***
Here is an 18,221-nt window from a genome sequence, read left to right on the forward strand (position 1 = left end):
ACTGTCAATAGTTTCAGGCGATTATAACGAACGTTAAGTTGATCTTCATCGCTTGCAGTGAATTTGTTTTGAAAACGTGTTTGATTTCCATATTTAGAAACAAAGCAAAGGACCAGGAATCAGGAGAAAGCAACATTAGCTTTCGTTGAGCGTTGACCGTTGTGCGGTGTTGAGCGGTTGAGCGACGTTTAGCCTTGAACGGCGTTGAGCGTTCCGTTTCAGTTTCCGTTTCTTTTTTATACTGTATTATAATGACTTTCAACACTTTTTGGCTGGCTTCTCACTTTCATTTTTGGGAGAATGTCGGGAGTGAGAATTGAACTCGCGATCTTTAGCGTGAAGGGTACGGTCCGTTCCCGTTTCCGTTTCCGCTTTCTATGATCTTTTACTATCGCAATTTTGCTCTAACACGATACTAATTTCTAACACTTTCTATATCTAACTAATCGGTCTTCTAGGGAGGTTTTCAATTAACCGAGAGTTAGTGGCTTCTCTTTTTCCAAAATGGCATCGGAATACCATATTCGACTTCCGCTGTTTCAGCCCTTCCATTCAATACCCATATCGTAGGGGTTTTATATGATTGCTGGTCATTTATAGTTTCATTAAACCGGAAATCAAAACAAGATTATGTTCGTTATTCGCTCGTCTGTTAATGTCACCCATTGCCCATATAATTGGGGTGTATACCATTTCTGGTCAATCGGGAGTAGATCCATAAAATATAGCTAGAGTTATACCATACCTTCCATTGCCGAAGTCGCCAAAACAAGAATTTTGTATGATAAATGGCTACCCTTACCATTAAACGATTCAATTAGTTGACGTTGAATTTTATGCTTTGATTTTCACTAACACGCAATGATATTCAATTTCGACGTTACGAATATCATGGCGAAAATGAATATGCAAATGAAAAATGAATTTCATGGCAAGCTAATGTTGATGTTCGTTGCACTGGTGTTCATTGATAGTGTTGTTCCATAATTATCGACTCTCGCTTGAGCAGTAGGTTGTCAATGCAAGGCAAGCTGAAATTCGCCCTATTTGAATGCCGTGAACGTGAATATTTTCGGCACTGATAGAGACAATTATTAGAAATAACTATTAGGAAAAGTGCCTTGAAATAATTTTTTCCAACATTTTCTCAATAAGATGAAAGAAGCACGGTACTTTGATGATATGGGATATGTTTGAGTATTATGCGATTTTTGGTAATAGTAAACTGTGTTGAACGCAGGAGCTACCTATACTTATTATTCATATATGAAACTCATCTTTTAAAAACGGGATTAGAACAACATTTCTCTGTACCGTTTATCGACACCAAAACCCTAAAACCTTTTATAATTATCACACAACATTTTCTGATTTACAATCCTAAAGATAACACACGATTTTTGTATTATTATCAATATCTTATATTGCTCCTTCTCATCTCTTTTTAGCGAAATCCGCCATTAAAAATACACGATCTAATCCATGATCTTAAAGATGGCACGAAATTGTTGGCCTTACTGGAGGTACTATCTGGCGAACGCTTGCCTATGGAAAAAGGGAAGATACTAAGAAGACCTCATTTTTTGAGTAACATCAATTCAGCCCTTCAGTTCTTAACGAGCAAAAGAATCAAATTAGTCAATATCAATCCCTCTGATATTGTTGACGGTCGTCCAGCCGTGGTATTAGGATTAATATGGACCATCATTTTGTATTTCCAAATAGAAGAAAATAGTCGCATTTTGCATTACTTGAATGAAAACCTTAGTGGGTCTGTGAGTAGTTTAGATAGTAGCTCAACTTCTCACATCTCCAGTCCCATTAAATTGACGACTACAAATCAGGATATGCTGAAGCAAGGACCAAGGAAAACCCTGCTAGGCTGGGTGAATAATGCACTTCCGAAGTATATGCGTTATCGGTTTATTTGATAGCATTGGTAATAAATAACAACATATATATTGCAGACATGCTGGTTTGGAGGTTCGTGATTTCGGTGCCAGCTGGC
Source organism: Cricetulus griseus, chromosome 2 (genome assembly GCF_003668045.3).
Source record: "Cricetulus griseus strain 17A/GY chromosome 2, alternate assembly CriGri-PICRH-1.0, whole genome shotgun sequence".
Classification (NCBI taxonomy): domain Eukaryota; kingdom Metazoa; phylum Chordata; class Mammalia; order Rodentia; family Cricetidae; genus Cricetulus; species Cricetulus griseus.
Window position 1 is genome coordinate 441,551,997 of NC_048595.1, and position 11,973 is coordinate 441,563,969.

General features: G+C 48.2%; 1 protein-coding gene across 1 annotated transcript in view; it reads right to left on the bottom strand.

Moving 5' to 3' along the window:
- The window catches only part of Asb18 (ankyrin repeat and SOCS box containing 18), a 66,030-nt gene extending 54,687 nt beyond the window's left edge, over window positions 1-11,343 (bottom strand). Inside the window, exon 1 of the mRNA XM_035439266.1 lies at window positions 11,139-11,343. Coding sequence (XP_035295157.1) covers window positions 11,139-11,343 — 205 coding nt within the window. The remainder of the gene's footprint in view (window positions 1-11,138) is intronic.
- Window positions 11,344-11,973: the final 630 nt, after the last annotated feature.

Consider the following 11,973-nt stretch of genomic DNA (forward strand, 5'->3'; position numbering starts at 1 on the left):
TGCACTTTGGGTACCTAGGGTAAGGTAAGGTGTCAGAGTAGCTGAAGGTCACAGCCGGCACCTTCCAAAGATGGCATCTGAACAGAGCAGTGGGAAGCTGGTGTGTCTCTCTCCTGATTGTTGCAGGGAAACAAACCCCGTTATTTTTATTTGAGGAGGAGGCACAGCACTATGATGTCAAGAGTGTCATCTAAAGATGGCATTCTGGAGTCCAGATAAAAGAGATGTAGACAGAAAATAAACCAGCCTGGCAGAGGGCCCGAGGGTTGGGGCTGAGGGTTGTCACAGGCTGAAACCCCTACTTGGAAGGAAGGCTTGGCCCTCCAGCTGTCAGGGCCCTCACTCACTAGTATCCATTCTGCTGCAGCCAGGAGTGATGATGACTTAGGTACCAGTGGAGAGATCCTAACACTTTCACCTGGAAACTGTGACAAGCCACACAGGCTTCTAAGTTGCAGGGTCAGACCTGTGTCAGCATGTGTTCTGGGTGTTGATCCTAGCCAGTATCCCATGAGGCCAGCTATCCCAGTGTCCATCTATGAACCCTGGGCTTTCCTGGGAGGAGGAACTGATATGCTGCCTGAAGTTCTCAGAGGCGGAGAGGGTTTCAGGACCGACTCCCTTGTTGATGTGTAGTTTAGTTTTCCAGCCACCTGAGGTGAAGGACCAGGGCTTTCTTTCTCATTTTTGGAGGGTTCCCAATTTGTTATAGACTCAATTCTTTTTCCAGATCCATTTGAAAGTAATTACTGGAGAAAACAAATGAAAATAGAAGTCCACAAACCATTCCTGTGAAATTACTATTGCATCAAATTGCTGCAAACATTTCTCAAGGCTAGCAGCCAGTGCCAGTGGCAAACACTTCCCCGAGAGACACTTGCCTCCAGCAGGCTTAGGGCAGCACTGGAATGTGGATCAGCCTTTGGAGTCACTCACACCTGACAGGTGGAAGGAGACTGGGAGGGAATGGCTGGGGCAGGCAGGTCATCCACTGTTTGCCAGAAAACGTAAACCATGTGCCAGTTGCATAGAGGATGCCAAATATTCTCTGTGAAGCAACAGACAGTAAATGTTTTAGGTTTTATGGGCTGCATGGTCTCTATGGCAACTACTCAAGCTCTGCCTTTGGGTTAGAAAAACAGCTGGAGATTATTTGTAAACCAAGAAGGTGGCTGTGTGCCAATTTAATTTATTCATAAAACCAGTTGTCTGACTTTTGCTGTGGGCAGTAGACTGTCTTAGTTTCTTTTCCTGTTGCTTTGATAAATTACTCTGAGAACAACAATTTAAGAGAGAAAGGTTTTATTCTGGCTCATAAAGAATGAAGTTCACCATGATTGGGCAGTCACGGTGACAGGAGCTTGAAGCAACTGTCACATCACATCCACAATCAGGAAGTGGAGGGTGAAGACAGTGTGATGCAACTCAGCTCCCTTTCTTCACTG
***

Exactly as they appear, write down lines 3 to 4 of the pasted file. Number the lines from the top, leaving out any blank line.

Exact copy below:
Source organism: Cricetulus griseus, chromosome 2 (genome assembly GCF_003668045.3).
Source record: "Cricetulus griseus strain 17A/GY chromosome 2, alternate assembly CriGri-PICRH-1.0, whole genome shotgun sequence".